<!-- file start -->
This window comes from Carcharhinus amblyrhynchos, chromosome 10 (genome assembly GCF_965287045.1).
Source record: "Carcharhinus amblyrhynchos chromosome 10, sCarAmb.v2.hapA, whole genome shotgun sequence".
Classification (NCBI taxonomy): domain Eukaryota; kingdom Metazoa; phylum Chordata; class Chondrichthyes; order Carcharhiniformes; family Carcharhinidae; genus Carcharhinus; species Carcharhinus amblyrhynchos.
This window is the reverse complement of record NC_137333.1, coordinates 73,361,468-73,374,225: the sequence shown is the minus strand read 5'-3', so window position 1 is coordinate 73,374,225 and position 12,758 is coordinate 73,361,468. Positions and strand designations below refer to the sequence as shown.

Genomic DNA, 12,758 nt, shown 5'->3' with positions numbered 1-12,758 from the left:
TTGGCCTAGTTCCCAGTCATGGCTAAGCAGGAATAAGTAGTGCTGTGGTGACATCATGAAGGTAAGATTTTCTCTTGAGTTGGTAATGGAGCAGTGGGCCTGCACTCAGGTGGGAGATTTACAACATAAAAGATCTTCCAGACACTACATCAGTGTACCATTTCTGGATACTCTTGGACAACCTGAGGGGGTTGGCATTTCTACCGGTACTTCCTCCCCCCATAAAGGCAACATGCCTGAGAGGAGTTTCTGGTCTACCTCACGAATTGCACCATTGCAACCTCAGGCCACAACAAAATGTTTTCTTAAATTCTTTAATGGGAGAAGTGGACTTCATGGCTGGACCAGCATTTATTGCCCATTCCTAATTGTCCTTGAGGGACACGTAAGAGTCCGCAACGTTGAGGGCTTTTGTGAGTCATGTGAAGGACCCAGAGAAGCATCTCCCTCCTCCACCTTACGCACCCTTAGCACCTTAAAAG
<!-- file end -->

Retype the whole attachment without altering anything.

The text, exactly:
This window comes from Carcharhinus amblyrhynchos, chromosome 10 (genome assembly GCF_965287045.1).
Source record: "Carcharhinus amblyrhynchos chromosome 10, sCarAmb.v2.hapA, whole genome shotgun sequence".
Classification (NCBI taxonomy): domain Eukaryota; kingdom Metazoa; phylum Chordata; class Chondrichthyes; order Carcharhiniformes; family Carcharhinidae; genus Carcharhinus; species Carcharhinus amblyrhynchos.
This window is the reverse complement of record NC_137333.1, coordinates 73,361,468-73,374,225: the sequence shown is the minus strand read 5'-3', so window position 1 is coordinate 73,374,225 and position 12,758 is coordinate 73,361,468. Positions and strand designations below refer to the sequence as shown.

Genomic DNA, 12,758 nt, shown 5'->3' with positions numbered 1-12,758 from the left:
TTGGCCTAGTTCCCAGTCATGGCTAAGCAGGAATAAGTAGTGCTGTGGTGACATCATGAAGGTAAGATTTTCTCTTGAGTTGGTAATGGAGCAGTGGGCCTGCACTCAGGTGGGAGATTTACAACATAAAAGATCTTCCAGACACTACATCAGTGTACCATTTCTGGATACTCTTGGACAACCTGAGGGGGTTGGCATTTCTACCGGTACTTCCTCCCCCCATAAAGGCAACATGCCTGAGAGGAGTTTCTGGTCTACCTCACGAATTGCACCATTGCAACCTCAGGCCACAACAAAATGTTTTCTTAAATTCTTTAATGGGAGAAGTGGACTTCATGGCTGGACCAGCATTTATTGCCCATTCCTAATTGTCCTTGAGGGACACGTAAGAGTCCGCAACGTTGAGGGCTTTTGTGAGTCATGTGAAGGACCCAGAGAAGCATCTCCCTCCTCCACCTTACGCACCCTTAGCACCTTAAAAG